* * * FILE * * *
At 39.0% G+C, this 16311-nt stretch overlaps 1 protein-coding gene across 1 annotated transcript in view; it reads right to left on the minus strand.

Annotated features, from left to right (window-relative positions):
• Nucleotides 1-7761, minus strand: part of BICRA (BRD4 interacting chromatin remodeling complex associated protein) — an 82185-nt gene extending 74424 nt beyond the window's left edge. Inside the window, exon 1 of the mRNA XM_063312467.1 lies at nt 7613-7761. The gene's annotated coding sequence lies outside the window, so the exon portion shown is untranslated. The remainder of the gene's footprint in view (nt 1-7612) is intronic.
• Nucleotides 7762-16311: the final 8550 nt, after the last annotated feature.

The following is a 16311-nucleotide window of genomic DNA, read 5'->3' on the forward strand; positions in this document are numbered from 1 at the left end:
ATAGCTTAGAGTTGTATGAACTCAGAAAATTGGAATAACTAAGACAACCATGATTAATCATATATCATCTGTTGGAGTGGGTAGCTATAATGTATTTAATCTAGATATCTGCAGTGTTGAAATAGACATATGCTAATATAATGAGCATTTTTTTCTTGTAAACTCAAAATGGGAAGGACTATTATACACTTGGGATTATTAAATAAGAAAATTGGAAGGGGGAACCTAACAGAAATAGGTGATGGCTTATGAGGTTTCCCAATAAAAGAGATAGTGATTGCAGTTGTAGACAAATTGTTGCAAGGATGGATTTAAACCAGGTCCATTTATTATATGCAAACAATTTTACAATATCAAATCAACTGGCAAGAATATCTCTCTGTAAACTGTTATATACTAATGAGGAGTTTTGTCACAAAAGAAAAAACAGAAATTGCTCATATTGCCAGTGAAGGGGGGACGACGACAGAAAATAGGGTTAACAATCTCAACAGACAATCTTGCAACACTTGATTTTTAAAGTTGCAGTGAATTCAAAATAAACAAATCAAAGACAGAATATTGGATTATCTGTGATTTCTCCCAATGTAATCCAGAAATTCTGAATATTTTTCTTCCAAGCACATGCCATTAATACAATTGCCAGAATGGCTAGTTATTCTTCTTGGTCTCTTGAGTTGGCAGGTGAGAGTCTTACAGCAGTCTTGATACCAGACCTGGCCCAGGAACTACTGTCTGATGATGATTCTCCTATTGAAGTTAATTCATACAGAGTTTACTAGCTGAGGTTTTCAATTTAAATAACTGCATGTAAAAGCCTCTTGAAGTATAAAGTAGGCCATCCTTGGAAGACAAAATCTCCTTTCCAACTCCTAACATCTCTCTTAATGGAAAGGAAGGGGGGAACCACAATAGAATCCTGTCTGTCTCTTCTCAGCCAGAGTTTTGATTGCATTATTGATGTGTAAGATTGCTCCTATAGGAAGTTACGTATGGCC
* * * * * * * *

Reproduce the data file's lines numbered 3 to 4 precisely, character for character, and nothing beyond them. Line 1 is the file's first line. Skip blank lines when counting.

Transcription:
• Nucleotides 1-7761, minus strand: part of BICRA (BRD4 interacting chromatin remodeling complex associated protein) — an 82185-nt gene extending 74424 nt beyond the window's left edge. Inside the window, exon 1 of the mRNA XM_063312467.1 lies at nt 7613-7761. The gene's annotated coding sequence lies outside the window, so the exon portion shown is untranslated. The remainder of the gene's footprint in view (nt 1-7612) is intronic.
• Nucleotides 7762-16311: the final 8550 nt, after the last annotated feature.